CL So CL So - 1 month ago 14
Java Question

How to set global config/variable in Spring MVC 4?

I am using Spring MVC 4.1.4

I have some global settings to share in whole application

These setting should only be loaded when start the server

I know I can use context-param

<context-param>
<param-name>configA</param-name>
<param-value>valueA</param-value>
</context-param>
<context-param>
<param-name>configB</param-name>
<param-value>valueB</param-value>
</context-param>


But I want store some complex object, like this

HashMap myConfig = new HashMap();

String[] cfgB={"b1", "b2"};

HashMap<String, String> cfgC=new HashMap<String, String>();
cfgC.put("C1", "1");
cfgC.put("C2", "2");

MyConfigD cfgD = new MyConfigD();

myConfig.put("configA", "A");
myConfig.put("configB",cfgB);
myConfig.put("configC",cfgC);
myConfig.put("configD",cfgD);


context-param is not possible to do that, what else I can use in Java or Spring?

Answer

If you are not restricted and have the flexibility to decide how your properties are set, there are two options.

First is to just define Beans in Java code in an @Configuration class. For most objects, you can have Beans that are @Autowired. All the beans are only loaded at runtime. For Maps (and Lists and such), you define them as beans and then access them with @Resource annotation. Note that you cannot access Maps with @Autowired, Spring uses @Resource for these types.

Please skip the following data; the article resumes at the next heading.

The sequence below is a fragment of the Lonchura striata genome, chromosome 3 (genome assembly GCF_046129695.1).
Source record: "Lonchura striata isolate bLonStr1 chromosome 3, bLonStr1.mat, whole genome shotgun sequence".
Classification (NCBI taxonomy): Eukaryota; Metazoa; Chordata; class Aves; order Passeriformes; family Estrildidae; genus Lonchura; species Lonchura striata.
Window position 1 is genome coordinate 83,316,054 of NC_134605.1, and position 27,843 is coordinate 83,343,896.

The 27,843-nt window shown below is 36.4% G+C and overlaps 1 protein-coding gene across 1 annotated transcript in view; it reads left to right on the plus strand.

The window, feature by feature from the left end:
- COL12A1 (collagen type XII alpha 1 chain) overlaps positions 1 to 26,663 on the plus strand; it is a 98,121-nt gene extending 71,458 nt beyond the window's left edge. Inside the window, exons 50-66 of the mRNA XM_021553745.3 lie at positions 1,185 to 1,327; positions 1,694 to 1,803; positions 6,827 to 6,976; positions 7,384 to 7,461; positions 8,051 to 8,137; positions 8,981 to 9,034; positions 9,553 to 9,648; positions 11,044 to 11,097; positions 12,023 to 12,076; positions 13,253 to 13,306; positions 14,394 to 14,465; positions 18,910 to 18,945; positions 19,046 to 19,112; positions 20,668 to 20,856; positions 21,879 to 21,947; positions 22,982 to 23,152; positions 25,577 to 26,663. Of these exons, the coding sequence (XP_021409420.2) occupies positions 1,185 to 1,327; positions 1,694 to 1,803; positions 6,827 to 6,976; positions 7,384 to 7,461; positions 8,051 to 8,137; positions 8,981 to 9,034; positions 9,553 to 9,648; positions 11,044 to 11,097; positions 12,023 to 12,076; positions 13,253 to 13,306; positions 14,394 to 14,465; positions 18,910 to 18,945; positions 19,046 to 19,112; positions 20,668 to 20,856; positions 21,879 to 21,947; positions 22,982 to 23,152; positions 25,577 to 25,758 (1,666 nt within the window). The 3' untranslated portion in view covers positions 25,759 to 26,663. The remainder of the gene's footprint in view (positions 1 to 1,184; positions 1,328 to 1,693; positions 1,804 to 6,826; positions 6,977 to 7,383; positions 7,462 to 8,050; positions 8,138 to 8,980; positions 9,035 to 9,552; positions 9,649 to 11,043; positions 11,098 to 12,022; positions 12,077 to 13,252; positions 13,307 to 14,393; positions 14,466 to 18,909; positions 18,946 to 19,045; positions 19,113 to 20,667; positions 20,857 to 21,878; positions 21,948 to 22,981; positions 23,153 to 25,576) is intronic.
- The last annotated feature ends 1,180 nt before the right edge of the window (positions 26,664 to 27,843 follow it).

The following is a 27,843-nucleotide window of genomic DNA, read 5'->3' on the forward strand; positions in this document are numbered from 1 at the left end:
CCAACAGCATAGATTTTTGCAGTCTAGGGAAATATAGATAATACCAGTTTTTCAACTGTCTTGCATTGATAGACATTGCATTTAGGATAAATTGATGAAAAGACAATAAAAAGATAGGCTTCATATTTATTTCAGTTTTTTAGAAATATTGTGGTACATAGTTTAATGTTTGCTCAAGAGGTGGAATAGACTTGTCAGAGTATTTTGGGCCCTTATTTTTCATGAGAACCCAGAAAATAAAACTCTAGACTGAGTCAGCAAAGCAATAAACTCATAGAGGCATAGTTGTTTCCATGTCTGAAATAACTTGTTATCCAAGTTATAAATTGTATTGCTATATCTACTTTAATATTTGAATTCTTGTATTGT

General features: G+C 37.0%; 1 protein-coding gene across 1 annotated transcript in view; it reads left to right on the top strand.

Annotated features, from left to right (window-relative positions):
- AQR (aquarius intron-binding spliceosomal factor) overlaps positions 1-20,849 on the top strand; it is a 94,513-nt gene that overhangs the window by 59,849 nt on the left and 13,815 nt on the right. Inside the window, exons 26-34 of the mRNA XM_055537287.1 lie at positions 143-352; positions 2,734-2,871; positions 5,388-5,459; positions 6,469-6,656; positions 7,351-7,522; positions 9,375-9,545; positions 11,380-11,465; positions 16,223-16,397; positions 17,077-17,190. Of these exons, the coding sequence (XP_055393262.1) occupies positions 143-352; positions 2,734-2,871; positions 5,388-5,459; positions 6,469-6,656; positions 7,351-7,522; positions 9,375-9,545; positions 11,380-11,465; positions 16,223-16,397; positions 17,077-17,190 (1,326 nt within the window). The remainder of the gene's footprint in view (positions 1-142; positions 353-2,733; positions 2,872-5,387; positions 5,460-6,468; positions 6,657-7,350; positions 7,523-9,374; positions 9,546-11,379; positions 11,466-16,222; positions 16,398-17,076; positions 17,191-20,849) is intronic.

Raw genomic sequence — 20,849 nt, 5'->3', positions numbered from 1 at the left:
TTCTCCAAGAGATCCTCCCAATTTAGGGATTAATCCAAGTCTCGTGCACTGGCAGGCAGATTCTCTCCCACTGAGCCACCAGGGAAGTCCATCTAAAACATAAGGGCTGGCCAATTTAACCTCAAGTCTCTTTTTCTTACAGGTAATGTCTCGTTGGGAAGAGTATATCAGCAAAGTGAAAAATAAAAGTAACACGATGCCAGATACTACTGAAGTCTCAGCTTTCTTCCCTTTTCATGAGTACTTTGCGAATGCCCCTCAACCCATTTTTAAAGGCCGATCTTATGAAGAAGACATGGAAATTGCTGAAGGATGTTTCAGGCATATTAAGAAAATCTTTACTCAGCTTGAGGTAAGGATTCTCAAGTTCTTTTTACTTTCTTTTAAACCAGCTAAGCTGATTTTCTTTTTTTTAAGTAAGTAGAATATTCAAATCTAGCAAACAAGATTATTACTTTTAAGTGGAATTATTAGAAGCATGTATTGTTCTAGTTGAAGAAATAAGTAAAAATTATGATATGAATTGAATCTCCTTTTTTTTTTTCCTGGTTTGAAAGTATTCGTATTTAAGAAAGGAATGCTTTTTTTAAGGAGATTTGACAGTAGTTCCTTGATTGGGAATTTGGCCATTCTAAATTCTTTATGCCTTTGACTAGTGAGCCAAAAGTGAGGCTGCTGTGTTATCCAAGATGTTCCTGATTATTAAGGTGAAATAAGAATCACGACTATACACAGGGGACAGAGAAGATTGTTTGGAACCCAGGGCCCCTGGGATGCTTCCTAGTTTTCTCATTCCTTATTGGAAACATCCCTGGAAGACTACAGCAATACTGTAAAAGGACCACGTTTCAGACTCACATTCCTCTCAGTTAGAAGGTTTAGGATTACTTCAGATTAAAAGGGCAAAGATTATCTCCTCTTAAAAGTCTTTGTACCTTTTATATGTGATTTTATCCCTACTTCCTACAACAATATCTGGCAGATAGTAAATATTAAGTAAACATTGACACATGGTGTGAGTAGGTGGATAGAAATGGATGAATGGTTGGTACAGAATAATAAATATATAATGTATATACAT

Contrary to a comment on the other answer, I argue that settings can also be defined in code, just because it is written in XML doesn't make it any different, they are considered equivalent. By writing your config and settings in Java you get the power of OOP which is fantastic when you have complex configurations.

Example Bean declaration:

@Bean
public MyConfig myConfig() {
    final MyConfig myConfig = new MyConfig();
    myConfig.put("configA", "A");
    ...
    return myConfig;
}

@Bean
public Map<String, String> myMap() {
    final Map<String, String> myMap = new HashMap<>();
    myMap.put("A", "a");
    return myMap;
}

Example usage:

@Autowired
private MyConfig myConfig;

@Resource(name = "myMap")
private Map<String, String> myMap;

Second is to use global system properties, defined in a properties file. You can write properties in YAML or a map type config. Details in the link provided. Edit You can namespace your properties and then reference them using @Value annotation. You can have collections in YAML as well.

application.properties

myConfig.configA:A
myConfig.configB:B
myConfig.coll.cA:['a','b','c']
myConfig.coll.cB:{a:A,b:B,c:C}
...

In code

@Value("${myConfig.configA}")
private String configA;